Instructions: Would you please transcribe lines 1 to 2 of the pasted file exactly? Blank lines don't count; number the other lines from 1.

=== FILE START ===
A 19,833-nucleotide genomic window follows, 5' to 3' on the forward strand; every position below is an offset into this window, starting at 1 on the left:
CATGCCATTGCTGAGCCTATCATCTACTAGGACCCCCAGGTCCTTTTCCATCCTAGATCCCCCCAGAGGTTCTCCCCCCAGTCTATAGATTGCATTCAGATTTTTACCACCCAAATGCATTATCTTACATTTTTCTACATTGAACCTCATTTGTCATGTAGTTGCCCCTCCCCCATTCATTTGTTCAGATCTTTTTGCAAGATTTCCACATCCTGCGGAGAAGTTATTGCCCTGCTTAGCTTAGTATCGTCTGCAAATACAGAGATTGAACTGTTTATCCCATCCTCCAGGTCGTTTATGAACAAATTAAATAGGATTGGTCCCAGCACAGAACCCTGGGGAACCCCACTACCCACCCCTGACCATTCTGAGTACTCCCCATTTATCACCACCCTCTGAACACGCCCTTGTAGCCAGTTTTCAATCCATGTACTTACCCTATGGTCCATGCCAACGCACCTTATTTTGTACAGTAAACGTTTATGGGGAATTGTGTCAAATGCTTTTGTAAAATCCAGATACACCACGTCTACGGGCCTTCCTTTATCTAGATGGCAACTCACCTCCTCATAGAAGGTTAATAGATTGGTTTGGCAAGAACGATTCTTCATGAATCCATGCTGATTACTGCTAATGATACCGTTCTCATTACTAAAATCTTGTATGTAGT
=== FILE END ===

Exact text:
A 19,833-nucleotide genomic window follows, 5' to 3' on the forward strand; every position below is an offset into this window, starting at 1 on the left:
CATGCCATTGCTGAGCCTATCATCTACTAGGACCCCCAGGTCCTTTTCCATCCTAGATCCCCCCAGAGGTTCTCCCCCCAGTCTATAGATTGCATTCAGATTTTTACCACCCAAATGCATTATCTTACATTTTTCTACATTGAACCTCATTTGTCATGTAGTTGCCCCTCCCCCATTCATTTGTTCAGATCTTTTTGCAAGATTTCCACATCCTGCGGAGAAGTTATTGCCCTGCTTAGCTTAGTATCGTCTGCAAATACAGAGATTGAACTGTTTATCCCATCCTCCAGGTCGTTTATGAACAAATTAAATAGGATTGGTCCCAGCACAGAACCCTGGGGAACCCCACTACCCACCCCTGACCATTCTGAGTACTCCCCATTTATCACCACCCTCTGAACACGCCCTTGTAGCCAGTTTTCAATCCATGTACTTACCCTATGGTCCATGCCAACGCACCTTATTTTGTACAGTAAACGTTTATGGGGAATTGTGTCAAATGCTTTTGTAAAATCCAGATACACCACGTCTACGGGCCTTCCTTTATCTAGATGGCAACTCACCTCCTCATAGAAGGTTAATAGATTGGTTTGGCAAGAACGATTCTTCATGAATCCATGCTGATTACTGCTAATGATACCGTTCTCATTACTAAAATCTTGTATGTAGT